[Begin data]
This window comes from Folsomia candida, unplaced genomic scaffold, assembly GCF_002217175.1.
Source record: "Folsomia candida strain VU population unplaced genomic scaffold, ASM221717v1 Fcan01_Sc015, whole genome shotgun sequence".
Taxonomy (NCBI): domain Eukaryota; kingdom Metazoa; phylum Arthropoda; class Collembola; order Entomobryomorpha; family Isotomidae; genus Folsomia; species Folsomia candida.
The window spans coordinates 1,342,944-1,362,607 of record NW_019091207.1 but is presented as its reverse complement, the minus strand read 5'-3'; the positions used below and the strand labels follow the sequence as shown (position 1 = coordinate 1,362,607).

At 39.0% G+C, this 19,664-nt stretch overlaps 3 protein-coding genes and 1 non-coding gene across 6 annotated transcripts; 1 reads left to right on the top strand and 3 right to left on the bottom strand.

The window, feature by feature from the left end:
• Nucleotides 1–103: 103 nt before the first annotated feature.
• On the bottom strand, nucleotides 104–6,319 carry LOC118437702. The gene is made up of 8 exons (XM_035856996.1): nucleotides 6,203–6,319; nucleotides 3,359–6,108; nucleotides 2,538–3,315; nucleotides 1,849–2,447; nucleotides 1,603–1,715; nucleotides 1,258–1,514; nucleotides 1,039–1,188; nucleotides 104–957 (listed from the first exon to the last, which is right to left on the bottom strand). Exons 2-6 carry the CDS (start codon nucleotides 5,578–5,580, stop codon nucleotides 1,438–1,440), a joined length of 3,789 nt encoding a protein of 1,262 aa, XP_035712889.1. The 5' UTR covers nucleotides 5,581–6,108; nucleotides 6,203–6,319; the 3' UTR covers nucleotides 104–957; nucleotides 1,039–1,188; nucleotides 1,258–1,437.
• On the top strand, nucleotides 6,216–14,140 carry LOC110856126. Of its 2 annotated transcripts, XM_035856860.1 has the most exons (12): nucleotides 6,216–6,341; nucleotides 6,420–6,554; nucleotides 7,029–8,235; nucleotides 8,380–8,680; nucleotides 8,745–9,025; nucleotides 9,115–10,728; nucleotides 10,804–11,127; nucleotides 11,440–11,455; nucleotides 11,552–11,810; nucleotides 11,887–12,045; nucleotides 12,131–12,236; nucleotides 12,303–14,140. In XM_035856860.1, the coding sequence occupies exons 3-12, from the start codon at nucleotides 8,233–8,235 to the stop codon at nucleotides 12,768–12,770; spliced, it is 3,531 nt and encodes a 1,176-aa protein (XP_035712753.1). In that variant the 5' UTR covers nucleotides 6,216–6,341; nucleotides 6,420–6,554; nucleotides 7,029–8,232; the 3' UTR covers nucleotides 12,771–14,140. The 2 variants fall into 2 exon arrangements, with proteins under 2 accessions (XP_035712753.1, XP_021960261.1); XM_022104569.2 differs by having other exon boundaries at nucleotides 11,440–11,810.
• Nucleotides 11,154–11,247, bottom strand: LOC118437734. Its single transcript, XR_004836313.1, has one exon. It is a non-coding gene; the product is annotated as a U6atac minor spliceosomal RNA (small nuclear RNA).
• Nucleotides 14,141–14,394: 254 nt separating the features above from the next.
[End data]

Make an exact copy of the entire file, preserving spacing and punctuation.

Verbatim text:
This window comes from Folsomia candida, unplaced genomic scaffold, assembly GCF_002217175.1.
Source record: "Folsomia candida strain VU population unplaced genomic scaffold, ASM221717v1 Fcan01_Sc015, whole genome shotgun sequence".
Taxonomy (NCBI): domain Eukaryota; kingdom Metazoa; phylum Arthropoda; class Collembola; order Entomobryomorpha; family Isotomidae; genus Folsomia; species Folsomia candida.
The window spans coordinates 1,342,944-1,362,607 of record NW_019091207.1 but is presented as its reverse complement, the minus strand read 5'-3'; the positions used below and the strand labels follow the sequence as shown (position 1 = coordinate 1,362,607).

At 39.0% G+C, this 19,664-nt stretch overlaps 3 protein-coding genes and 1 non-coding gene across 6 annotated transcripts; 1 reads left to right on the top strand and 3 right to left on the bottom strand.

The window, feature by feature from the left end:
• Nucleotides 1–103: 103 nt before the first annotated feature.
• On the bottom strand, nucleotides 104–6,319 carry LOC118437702. The gene is made up of 8 exons (XM_035856996.1): nucleotides 6,203–6,319; nucleotides 3,359–6,108; nucleotides 2,538–3,315; nucleotides 1,849–2,447; nucleotides 1,603–1,715; nucleotides 1,258–1,514; nucleotides 1,039–1,188; nucleotides 104–957 (listed from the first exon to the last, which is right to left on the bottom strand). Exons 2-6 carry the CDS (start codon nucleotides 5,578–5,580, stop codon nucleotides 1,438–1,440), a joined length of 3,789 nt encoding a protein of 1,262 aa, XP_035712889.1. The 5' UTR covers nucleotides 5,581–6,108; nucleotides 6,203–6,319; the 3' UTR covers nucleotides 104–957; nucleotides 1,039–1,188; nucleotides 1,258–1,437.
• On the top strand, nucleotides 6,216–14,140 carry LOC110856126. Of its 2 annotated transcripts, XM_035856860.1 has the most exons (12): nucleotides 6,216–6,341; nucleotides 6,420–6,554; nucleotides 7,029–8,235; nucleotides 8,380–8,680; nucleotides 8,745–9,025; nucleotides 9,115–10,728; nucleotides 10,804–11,127; nucleotides 11,440–11,455; nucleotides 11,552–11,810; nucleotides 11,887–12,045; nucleotides 12,131–12,236; nucleotides 12,303–14,140. In XM_035856860.1, the coding sequence occupies exons 3-12, from the start codon at nucleotides 8,233–8,235 to the stop codon at nucleotides 12,768–12,770; spliced, it is 3,531 nt and encodes a 1,176-aa protein (XP_035712753.1). In that variant the 5' UTR covers nucleotides 6,216–6,341; nucleotides 6,420–6,554; nucleotides 7,029–8,232; the 3' UTR covers nucleotides 12,771–14,140. The 2 variants fall into 2 exon arrangements, with proteins under 2 accessions (XP_035712753.1, XP_021960261.1); XM_022104569.2 differs by having other exon boundaries at nucleotides 11,440–11,810.
• Nucleotides 11,154–11,247, bottom strand: LOC118437734. Its single transcript, XR_004836313.1, has one exon. It is a non-coding gene; the product is annotated as a U6atac minor spliceosomal RNA (small nuclear RNA).
• Nucleotides 14,141–14,394: 254 nt separating the features above from the next.